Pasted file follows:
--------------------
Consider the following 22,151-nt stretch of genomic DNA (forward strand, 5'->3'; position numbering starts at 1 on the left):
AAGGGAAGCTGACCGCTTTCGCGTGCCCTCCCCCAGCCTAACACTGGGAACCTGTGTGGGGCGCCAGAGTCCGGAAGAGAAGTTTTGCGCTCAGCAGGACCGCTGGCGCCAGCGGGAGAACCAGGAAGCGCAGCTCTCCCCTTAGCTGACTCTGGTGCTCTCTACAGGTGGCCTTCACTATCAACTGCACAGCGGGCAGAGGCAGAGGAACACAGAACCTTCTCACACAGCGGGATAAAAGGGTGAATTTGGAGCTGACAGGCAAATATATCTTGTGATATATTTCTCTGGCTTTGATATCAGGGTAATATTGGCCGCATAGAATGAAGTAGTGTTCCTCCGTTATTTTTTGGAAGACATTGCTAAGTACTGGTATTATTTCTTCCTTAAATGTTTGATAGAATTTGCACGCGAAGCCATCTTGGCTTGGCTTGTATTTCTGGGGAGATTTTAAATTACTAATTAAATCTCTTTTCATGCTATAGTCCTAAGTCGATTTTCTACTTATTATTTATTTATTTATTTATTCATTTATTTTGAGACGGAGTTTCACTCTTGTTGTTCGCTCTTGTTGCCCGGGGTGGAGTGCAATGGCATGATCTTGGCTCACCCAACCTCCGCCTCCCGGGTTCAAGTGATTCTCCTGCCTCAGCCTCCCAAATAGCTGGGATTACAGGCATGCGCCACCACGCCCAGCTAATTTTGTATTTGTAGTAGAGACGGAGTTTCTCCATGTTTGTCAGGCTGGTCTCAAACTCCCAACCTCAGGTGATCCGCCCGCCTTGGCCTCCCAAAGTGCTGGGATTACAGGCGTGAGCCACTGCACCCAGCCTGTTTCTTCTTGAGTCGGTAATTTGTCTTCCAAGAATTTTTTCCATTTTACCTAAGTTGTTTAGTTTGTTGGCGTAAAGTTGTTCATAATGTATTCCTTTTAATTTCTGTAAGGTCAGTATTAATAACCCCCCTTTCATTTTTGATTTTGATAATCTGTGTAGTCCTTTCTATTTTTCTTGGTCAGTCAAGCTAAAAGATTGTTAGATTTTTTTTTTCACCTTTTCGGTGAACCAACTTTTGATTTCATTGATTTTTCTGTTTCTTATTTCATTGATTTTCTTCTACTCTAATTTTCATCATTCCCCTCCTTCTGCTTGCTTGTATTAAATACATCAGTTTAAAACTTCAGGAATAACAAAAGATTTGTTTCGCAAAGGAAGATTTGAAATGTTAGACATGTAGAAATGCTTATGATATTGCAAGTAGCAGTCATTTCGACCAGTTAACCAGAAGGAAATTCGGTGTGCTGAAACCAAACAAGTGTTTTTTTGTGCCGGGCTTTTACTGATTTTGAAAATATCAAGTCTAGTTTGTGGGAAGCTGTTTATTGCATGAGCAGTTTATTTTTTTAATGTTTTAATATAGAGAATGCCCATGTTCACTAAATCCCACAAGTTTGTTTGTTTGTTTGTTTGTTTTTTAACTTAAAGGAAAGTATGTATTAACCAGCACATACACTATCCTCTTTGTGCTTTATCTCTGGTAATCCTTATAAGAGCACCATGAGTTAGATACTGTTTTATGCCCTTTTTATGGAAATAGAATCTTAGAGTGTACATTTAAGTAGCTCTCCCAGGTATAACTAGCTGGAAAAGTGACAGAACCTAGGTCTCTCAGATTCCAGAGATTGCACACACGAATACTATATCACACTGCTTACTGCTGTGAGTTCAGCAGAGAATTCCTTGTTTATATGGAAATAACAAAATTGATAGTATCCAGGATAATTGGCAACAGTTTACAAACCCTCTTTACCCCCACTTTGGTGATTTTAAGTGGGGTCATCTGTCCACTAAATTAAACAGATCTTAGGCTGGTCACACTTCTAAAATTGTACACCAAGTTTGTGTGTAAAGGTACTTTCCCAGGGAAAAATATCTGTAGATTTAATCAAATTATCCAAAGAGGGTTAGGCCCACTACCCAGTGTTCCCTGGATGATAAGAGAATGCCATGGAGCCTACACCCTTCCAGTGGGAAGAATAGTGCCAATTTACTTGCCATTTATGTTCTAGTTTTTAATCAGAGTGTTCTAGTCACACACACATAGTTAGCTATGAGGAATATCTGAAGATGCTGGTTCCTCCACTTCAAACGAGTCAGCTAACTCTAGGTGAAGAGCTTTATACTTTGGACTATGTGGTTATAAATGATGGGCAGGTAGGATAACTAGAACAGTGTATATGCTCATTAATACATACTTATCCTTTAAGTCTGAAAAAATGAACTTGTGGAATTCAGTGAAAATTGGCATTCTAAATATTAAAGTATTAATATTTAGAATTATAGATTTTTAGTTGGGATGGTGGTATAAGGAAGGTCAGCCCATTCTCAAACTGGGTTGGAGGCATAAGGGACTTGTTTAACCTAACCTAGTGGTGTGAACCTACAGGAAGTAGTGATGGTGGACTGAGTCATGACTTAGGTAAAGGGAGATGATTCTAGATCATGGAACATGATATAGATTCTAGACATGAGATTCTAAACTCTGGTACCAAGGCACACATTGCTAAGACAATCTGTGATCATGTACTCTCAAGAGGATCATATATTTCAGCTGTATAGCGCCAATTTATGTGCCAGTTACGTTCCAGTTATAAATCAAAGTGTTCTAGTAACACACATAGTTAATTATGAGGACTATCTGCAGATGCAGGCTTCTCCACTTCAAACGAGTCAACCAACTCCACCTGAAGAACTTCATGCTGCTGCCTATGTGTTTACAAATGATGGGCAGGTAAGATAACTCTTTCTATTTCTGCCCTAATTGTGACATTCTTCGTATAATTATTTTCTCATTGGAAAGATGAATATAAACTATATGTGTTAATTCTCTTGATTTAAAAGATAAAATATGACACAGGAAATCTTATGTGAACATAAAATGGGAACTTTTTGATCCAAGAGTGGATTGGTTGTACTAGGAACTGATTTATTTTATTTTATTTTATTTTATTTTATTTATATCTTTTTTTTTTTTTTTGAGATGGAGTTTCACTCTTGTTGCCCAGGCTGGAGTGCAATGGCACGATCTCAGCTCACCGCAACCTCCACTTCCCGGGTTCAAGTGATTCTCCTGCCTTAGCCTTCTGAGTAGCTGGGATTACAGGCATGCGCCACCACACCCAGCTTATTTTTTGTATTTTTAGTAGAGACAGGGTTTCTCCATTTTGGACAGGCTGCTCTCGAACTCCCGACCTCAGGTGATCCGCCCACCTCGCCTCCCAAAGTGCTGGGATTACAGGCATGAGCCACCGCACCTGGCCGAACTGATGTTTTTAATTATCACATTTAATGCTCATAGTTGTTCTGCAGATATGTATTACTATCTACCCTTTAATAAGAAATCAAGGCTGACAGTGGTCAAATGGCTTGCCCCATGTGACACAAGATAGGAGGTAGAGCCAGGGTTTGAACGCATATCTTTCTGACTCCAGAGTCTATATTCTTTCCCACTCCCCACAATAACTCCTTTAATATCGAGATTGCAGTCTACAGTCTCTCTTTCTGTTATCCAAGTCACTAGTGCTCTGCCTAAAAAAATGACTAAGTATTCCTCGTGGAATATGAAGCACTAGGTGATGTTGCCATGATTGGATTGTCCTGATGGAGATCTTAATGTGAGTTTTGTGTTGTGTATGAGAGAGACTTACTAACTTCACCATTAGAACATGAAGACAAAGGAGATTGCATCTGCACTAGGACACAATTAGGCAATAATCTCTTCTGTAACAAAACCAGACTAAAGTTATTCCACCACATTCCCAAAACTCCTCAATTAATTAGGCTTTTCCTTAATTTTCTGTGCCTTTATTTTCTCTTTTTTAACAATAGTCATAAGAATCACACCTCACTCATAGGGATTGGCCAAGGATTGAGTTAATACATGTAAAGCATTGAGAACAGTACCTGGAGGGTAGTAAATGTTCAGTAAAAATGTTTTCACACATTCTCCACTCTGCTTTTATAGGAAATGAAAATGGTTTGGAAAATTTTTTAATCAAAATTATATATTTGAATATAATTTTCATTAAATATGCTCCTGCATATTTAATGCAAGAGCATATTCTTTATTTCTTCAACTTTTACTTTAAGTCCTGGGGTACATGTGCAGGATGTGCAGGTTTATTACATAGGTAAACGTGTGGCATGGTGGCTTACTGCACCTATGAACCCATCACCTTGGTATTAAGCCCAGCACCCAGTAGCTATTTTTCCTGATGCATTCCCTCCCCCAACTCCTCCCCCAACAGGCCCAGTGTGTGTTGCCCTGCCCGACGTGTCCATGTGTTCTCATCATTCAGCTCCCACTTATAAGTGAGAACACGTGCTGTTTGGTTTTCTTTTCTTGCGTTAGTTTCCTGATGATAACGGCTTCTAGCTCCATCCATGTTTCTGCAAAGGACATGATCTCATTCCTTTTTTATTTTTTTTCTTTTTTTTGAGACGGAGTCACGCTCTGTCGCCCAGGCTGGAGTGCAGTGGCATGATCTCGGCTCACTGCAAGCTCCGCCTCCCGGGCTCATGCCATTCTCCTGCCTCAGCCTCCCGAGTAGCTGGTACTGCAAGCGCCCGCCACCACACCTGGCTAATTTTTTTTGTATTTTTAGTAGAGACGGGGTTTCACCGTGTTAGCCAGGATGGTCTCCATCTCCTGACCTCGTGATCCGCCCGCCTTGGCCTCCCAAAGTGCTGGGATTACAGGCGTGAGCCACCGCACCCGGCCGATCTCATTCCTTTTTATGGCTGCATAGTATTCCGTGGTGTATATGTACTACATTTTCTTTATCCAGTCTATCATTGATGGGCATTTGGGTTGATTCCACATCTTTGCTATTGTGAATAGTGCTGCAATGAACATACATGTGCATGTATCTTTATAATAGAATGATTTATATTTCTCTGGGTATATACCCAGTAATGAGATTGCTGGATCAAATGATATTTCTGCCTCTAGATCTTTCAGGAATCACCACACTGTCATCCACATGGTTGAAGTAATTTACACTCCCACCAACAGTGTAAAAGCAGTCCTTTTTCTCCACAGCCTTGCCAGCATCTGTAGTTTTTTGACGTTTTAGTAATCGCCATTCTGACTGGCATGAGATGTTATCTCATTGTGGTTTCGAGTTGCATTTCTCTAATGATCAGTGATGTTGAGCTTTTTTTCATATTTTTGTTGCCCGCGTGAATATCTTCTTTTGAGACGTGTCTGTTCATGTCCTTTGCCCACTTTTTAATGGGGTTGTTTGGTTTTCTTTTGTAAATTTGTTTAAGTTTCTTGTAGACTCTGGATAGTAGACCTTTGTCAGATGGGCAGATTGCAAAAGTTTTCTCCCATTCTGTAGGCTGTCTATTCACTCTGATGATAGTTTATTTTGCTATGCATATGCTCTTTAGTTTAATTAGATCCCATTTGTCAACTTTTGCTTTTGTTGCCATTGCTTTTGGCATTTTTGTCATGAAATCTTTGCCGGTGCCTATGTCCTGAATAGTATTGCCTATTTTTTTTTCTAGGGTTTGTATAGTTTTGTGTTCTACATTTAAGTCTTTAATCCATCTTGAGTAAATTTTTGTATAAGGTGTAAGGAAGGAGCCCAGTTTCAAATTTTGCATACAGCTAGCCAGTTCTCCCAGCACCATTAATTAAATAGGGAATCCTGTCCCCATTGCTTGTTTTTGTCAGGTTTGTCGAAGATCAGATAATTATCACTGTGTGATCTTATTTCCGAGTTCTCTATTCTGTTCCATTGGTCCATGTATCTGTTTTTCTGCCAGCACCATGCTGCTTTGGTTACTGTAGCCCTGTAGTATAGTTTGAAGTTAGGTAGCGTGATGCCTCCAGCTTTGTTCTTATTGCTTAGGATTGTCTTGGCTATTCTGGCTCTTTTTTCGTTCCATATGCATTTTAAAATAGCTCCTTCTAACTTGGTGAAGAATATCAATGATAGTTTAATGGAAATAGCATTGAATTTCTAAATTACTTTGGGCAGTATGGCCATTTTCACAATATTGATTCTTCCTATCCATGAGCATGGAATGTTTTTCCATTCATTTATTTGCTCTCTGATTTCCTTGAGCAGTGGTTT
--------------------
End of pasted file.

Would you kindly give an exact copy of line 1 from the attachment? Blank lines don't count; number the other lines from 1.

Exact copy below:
Consider the following 22,151-nt stretch of genomic DNA (forward strand, 5'->3'; position numbering starts at 1 on the left):